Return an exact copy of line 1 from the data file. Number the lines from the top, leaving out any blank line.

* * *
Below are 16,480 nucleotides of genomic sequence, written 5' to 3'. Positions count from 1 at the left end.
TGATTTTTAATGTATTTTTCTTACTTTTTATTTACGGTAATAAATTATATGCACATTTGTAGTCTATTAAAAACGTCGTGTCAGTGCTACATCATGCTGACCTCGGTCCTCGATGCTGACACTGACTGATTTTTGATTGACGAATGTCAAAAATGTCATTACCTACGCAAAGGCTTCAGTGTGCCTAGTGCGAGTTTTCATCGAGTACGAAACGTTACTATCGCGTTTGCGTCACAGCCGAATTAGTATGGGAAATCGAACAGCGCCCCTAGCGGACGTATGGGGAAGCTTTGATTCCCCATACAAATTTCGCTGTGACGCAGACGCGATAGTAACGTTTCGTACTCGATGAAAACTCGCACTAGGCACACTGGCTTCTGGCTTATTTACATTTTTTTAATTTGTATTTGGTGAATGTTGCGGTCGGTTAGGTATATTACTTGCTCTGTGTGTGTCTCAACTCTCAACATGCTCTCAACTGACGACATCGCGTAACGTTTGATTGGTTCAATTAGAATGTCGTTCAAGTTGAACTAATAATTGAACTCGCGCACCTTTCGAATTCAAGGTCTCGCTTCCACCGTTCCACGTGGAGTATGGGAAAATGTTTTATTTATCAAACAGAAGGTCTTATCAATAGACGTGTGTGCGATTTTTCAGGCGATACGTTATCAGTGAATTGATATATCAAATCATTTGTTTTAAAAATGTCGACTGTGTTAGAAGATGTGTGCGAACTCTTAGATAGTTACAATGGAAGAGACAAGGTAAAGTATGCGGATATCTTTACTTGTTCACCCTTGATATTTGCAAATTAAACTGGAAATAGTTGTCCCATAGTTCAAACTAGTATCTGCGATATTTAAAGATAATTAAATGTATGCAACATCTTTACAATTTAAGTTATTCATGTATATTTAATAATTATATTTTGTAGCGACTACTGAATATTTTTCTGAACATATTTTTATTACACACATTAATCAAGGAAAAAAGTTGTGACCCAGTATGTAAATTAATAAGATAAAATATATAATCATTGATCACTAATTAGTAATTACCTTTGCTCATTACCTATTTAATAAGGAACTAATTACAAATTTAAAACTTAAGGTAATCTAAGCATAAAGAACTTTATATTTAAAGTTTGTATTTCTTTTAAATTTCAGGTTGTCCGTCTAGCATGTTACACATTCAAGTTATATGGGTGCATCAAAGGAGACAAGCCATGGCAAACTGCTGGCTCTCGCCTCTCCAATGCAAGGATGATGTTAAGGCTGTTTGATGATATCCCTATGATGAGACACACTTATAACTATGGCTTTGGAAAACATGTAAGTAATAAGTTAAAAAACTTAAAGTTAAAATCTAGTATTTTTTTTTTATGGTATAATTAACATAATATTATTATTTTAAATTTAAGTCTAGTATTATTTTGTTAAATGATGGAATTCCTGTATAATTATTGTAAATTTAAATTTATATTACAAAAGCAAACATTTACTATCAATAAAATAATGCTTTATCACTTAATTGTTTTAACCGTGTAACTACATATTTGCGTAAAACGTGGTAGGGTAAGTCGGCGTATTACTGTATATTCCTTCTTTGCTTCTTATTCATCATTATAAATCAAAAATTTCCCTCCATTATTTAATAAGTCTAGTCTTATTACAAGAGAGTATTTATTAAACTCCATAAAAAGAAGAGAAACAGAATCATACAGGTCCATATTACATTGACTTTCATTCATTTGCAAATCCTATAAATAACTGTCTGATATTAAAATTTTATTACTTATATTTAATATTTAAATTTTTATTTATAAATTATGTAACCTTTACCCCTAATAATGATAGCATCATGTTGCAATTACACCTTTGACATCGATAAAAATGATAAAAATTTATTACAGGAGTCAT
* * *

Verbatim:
Below are 16,480 nucleotides of genomic sequence, written 5' to 3'. Positions count from 1 at the left end.